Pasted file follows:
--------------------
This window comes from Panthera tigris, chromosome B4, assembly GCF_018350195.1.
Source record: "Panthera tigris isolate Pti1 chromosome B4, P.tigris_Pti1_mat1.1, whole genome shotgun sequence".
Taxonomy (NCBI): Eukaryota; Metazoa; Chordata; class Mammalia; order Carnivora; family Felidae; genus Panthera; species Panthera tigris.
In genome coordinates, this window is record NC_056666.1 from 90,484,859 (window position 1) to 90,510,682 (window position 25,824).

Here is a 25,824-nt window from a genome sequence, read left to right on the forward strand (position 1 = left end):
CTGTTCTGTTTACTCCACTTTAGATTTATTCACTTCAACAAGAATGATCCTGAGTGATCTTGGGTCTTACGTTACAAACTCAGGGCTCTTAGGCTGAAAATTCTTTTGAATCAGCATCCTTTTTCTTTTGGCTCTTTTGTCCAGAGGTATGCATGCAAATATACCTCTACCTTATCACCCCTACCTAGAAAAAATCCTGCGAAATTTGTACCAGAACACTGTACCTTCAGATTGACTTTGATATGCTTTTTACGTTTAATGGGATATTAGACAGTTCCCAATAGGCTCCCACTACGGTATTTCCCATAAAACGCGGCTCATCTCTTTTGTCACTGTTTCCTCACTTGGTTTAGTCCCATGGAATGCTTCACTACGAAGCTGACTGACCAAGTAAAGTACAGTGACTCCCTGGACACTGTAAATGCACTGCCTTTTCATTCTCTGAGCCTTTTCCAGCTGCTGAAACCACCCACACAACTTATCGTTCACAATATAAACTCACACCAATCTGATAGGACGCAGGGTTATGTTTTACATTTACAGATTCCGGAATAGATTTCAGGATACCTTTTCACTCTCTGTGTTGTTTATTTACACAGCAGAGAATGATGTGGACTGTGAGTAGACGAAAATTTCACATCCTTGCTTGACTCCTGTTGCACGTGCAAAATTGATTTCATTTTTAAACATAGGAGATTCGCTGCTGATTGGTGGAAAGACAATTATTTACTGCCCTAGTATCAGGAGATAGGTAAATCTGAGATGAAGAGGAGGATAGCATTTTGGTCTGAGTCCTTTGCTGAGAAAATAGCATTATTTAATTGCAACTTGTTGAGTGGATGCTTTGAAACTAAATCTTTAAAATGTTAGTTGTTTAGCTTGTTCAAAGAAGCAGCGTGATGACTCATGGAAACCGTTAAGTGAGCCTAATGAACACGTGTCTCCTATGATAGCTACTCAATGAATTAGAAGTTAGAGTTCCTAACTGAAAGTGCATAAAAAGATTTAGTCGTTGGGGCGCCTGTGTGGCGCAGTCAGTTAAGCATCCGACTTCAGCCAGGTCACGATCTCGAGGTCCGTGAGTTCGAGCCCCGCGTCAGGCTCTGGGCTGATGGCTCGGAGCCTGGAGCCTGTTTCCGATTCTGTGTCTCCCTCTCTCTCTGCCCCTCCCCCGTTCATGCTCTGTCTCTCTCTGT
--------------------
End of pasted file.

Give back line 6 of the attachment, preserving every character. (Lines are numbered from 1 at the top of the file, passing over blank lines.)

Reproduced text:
CTGTTCTGTTTACTCCACTTTAGATTTATTCACTTCAACAAGAATGATCCTGAGTGATCTTGGGTCTTACGTTACAAACTCAGGGCTCTTAGGCTGAAAATTCTTTTGAATCAGCATCCTTTTTCTTTTGGCTCTTTTGTCCAGAGGTATGCATGCAAATATACCTCTACCTTATCACCCCTACCTAGAAAAAATCCTGCGAAATTTGTACCAGAACACTGTACCTTCAGATTGACTTTGATATGCTTTTTACGTTTAATGGGATATTAGACAGTTCCCAATAGGCTCCCACTACGGTATTTCCCATAAAACGCGGCTCATCTCTTTTGTCACTGTTTCCTCACTTGGTTTAGTCCCATGGAATGCTTCACTACGAAGCTGACTGACCAAGTAAAGTACAGTGACTCCCTGGACACTGTAAATGCACTGCCTTTTCATTCTCTGAGCCTTTTCCAGCTGCTGAAACCACCCACACAACTTATCGTTCACAATATAAACTCACACCAATCTGATAGGACGCAGGGTTATGTTTTACATTTACAGATTCCGGAATAGATTTCAGGATACCTTTTCACTCTCTGTGTTGTTTATTTACACAGCAGAGAATGATGTGGACTGTGAGTAGACGAAAATTTCACATCCTTGCTTGACTCCTGTTGCACGTGCAAAATTGATTTCATTTTTAAACATAGGAGATTCGCTGCTGATTGGTGGAAAGACAATTATTTACTGCCCTAGTATCAGGAGATAGGTAAATCTGAGATGAAGAGGAGGATAGCATTTTGGTCTGAGTCCTTTGCTGAGAAAATAGCATTATTTAATTGCAACTTGTTGAGTGGATGCTTTGAAACTAAATCTTTAAAATGTTAGTTGTTTAGCTTGTTCAAAGAAGCAGCGTGATGACTCATGGAAACCGTTAAGTGAGCCTAATGAACACGTGTCTCCTATGATAGCTACTCAATGAATTAGAAGTTAGAGTTCCTAACTGAAAGTGCATAAAAAGATTTAGTCGTTGGGGCGCCTGTGTGGCGCAGTCAGTTAAGCATCCGACTTCAGCCAGGTCACGATCTCGAGGTCCGTGAGTTCGAGCCCCGCGTCAGGCTCTGGGCTGATGGCTCGGAGCCTGGAGCCTGTTTCCGATTCTGTGTCTCCCTCTCTCTCTGCCCCTCCCCCGTTCATGCTCTGTCTCTCTCTGT